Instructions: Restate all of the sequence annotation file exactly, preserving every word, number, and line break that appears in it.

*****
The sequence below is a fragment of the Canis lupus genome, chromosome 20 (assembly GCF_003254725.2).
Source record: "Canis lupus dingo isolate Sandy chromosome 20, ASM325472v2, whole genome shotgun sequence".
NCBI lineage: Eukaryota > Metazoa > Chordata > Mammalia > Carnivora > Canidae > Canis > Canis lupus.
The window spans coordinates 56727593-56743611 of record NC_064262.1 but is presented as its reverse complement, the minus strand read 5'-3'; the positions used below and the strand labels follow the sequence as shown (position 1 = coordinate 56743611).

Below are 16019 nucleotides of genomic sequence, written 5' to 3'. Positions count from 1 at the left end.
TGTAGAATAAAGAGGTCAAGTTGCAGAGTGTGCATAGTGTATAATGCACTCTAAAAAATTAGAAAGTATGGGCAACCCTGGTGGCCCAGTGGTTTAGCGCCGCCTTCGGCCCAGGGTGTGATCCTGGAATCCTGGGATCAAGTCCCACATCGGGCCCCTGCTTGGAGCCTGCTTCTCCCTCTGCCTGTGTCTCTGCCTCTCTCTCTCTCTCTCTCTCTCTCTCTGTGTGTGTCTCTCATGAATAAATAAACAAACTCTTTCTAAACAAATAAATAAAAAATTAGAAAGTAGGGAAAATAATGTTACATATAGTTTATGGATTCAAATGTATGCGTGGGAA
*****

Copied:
The sequence below is a fragment of the Canis lupus genome, chromosome 20 (assembly GCF_003254725.2).
Source record: "Canis lupus dingo isolate Sandy chromosome 20, ASM325472v2, whole genome shotgun sequence".
NCBI lineage: Eukaryota > Metazoa > Chordata > Mammalia > Carnivora > Canidae > Canis > Canis lupus.
The window spans coordinates 56727593-56743611 of record NC_064262.1 but is presented as its reverse complement, the minus strand read 5'-3'; the positions used below and the strand labels follow the sequence as shown (position 1 = coordinate 56743611).

Below are 16019 nucleotides of genomic sequence, written 5' to 3'. Positions count from 1 at the left end.
TGTAGAATAAAGAGGTCAAGTTGCAGAGTGTGCATAGTGTATAATGCACTCTAAAAAATTAGAAAGTATGGGCAACCCTGGTGGCCCAGTGGTTTAGCGCCGCCTTCGGCCCAGGGTGTGATCCTGGAATCCTGGGATCAAGTCCCACATCGGGCCCCTGCTTGGAGCCTGCTTCTCCCTCTGCCTGTGTCTCTGCCTCTCTCTCTCTCTCTCTCTCTCTCTCTGTGTGTGTCTCTCATGAATAAATAAACAAACTCTTTCTAAACAAATAAATAAAAAATTAGAAAGTAGGGAAAATAATGTTACATATAGTTTATGGATTCAAATGTATGCGTGGGAA